Wrested Scriptures

Carbon-14 Dating

Carbon Dating

& Inaccuracies


British Israel
of Christ

Dating methods (currently Carbon-14) are cited as definitely proving that man has been on the earth for at least 30,000 years. This age for man conflicts with Biblical chronology which dates the beginning of man's existence on the earth about six thousand years ago.
  1. In order to critically appraise the claim that C-14 "definitely proves" the age of man to be at least 30,000 years, a description of C-14 dating is required:

    The C-14 method of dating is used to determine the age of vegetables and animal remains. The procedure rests on the fact that cosmic radiation in the upper atmosphere leads to the formation of a radioactive isotope of carbon with an atomic weight of fourteen, instead of the normal weight of twelve (C-14 instead of the normal C-12). Atmospheric carbon contains a small amount of radio-active C-14 which decays at a fixed known rate, but is continuously replaced by the formation of more C-14. The rate of breakdown is calculated in terms of the "half-life" which for carbon is 5,568 (plus or minus 30) years. After this amount of time, only half the original amount of C-14 will be left; after about 11,400 years, a quarter. Plants, by means of photosynthesis, and animals, by respiration and feeding on plants and one another, incorporate atmospheric carbon into their tissues, a process that is assumed to cease when the tissues die. As the C-14 disintegrates in the dead tissues and is not replaced, the ratio of non-radioactive carbon-12 to C-14 will slowly change, and its value at any time will depend on the time that has elapsed since the tissues died. Thus the age of the tissues can in principle be determined by comparing the ratio of non-radioactive carbon to C-14 in the tissue and in the atmosphere.1

  2. The C-14 dating method is only reliable if the general assumption of the uniformity of nature2 is valid. Uniformity of nature is the belief that present causes solely have operated in the past. Within this general assumption are two particular assumptions:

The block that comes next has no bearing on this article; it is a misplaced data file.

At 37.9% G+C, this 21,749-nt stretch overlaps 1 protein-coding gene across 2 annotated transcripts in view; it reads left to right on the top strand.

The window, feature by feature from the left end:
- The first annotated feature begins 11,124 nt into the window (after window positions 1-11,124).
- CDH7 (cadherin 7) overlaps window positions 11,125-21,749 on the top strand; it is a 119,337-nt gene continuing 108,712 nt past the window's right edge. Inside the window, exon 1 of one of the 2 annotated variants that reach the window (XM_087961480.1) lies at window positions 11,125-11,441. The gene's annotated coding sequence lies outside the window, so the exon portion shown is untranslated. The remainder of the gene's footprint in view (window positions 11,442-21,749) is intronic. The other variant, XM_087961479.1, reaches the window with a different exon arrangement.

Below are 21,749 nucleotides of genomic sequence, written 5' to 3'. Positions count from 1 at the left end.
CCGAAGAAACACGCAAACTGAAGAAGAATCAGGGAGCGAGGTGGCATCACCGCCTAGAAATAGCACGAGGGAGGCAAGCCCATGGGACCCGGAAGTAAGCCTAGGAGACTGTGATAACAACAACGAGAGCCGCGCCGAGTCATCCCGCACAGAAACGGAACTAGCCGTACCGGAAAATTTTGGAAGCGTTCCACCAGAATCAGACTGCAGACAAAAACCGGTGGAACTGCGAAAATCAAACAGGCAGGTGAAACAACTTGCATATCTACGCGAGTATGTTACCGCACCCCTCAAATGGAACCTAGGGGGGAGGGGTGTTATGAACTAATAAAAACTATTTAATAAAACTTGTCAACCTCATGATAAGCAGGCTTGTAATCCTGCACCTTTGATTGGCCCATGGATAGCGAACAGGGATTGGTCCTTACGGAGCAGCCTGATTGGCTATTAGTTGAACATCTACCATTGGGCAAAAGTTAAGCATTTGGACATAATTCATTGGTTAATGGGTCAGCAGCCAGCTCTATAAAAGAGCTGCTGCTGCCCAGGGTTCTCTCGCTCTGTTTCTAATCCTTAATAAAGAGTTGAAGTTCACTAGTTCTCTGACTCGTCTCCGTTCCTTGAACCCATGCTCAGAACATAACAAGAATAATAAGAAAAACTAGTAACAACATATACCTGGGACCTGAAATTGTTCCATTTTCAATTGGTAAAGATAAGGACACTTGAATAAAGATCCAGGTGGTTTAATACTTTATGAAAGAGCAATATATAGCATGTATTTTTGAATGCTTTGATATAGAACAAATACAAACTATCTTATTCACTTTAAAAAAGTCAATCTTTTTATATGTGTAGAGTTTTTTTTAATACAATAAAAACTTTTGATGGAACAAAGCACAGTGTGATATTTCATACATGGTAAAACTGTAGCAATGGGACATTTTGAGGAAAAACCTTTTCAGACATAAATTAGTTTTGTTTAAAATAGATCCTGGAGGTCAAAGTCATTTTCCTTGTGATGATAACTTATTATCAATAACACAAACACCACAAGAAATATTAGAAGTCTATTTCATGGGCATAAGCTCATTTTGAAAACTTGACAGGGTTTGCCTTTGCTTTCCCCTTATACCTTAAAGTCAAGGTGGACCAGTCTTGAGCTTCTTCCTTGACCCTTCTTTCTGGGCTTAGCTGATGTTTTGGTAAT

1. That fossilized creatures when living had as much C-14 as similar things have today.3
    2. That the rate of decay of C-14 has remained constant (i.e., that the rate of decay has not changed in the interval from when the creatures lived to the present day).
  3. There are a number of technical problems involved in C-14 dating:
    1. It requires relatively small effects to change the level of C-14. For example the burning of coal and oil which contain virtually no C-14 has, during the past century, lowered the proportion of C-14 in the atmosphere by an amount equivalent to 400 years. The explosion of hydrogen bombs between 1955 and 1961 increased the amount of C-14 by an amount equivalent to 1500 years.
    2. The fossils are often contaminated by carbon from their surroundings - carbonates, humic acid, etc. Materials recovered from wet earth inevitably have been invaded by water containing carbonates, humic acid and even pitch. All these must be extracted from the sample with acid, alkali and organic solvents, and even after this some degree of contamination is possible.
    3. Chemical and/or biological changes may have been going on in the fossil over the centuries changing its composition. The amount of C-14 in a fossil (for example, 6,000 years old) is a very small part of the total carbon, and contamination can have a big effect. It is instructive to notice that ever since the radioactive methods of dating were introduced, almost 50 years ago, their supporters have manifested great confidence in them. Yet most of the ages determined by the uranium methods prior to 1940 and by the C-14 method prior to 1960 have been discarded because it was concluded that the methods then in use were unsatisfactory.
  4. Even if it be shown that there is a high degree of correlation between independent dating methods this does not in itself prove the age of man on the earth. The appearance of age may be due to the following factors:

    1. God's creation was in equilibrium, hence the appearance of age.4